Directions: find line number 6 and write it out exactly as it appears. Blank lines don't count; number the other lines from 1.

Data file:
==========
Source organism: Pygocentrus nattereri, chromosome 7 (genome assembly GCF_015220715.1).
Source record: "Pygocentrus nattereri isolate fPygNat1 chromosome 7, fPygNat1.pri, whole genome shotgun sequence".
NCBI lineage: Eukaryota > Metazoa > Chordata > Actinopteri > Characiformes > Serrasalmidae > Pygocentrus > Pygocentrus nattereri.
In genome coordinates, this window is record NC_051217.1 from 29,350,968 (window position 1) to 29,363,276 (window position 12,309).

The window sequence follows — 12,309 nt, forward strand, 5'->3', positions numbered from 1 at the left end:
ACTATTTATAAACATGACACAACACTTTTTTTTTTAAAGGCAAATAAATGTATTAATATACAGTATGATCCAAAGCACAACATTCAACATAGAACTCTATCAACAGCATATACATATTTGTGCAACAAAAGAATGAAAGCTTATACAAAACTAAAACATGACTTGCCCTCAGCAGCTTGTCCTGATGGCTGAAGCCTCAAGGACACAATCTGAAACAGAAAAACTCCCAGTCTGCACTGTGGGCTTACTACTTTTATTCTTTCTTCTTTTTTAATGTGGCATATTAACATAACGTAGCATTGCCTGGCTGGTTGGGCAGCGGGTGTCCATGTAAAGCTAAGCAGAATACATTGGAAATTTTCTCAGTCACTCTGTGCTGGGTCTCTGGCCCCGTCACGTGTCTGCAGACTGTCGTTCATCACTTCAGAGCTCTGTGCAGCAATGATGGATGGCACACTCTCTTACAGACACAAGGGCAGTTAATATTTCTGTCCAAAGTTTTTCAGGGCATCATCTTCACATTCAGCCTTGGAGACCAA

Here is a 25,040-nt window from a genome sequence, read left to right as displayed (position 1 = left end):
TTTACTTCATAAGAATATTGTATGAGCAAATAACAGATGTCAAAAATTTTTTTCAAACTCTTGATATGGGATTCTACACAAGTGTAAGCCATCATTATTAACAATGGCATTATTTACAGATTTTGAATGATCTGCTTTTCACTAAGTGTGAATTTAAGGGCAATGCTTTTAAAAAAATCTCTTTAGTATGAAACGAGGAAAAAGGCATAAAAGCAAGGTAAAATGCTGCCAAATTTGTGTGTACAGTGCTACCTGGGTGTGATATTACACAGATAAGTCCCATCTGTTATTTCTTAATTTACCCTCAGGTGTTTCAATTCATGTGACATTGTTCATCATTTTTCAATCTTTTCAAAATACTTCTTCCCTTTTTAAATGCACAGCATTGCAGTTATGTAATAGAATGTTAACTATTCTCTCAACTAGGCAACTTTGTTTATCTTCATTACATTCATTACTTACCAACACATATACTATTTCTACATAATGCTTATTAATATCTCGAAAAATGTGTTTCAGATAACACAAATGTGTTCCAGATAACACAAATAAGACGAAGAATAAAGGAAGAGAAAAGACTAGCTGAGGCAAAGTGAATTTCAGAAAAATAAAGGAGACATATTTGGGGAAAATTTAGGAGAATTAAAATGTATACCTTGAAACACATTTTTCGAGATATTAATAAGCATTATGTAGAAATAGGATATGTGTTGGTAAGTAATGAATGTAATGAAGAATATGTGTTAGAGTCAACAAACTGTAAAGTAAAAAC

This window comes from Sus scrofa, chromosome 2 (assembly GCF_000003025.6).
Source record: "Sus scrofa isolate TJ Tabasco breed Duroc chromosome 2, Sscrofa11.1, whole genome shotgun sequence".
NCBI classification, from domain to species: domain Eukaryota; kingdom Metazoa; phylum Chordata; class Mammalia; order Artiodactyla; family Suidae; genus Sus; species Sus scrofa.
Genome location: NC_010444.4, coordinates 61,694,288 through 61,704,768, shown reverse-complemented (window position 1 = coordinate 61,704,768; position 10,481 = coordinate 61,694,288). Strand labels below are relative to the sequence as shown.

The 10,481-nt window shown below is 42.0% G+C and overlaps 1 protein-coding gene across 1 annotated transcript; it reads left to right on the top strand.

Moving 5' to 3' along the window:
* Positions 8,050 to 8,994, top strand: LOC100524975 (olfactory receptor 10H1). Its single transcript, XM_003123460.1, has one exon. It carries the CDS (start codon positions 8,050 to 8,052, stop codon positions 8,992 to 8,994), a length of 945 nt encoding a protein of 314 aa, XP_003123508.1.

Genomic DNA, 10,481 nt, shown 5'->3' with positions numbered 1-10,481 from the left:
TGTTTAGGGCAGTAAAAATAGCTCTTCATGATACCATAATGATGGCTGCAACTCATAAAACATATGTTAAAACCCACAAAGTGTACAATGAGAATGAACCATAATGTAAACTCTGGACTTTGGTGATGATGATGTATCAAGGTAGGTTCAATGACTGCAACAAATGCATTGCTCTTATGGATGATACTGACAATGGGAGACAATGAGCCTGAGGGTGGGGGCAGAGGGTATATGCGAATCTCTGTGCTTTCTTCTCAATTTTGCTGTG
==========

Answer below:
ACTATTTATAAACATGACACAACACTTTTTTTTTTAAAGGCAAATAAATGTATTAATATACAGTATGATCCAAAGCACAACATTCAACATAGAACTCTATCAACAGCATATACATATTTGTGCAACAAAAGAATGAAAGCTTATACAAAACTAAAACATGACTTGCCCTCAGCAGCTTGTCCTGATGGCTGAAGCCTCAAGGACACAATCTGAAACAGAAAAACTCCCAGTCTGCACTGTGGGCTTACTACTTTTATTCTTTCTTCTTTTTTAATGTGGCATATTAACATAACGTAGCATTGCCTGGCTGGTTGGGCAGCGGGTGTCCATGTAAAGCTAAGCAGAATACATTGGAAATTTTCTCAGTCACTCTGTGCTGGGTCTCTGGCCCCGTCACGTGTCTGCAGACTGTCGTTCATCACTTCAGAGCTCTGTGCAGCAATGATGGATGGCACACTCTCTTACAGACACAAGGGCAGTTAATATTTCTGTCCAAAGTTTTTCAGGGCATCATCTTCACATTCAGCCTTGGAGACCAA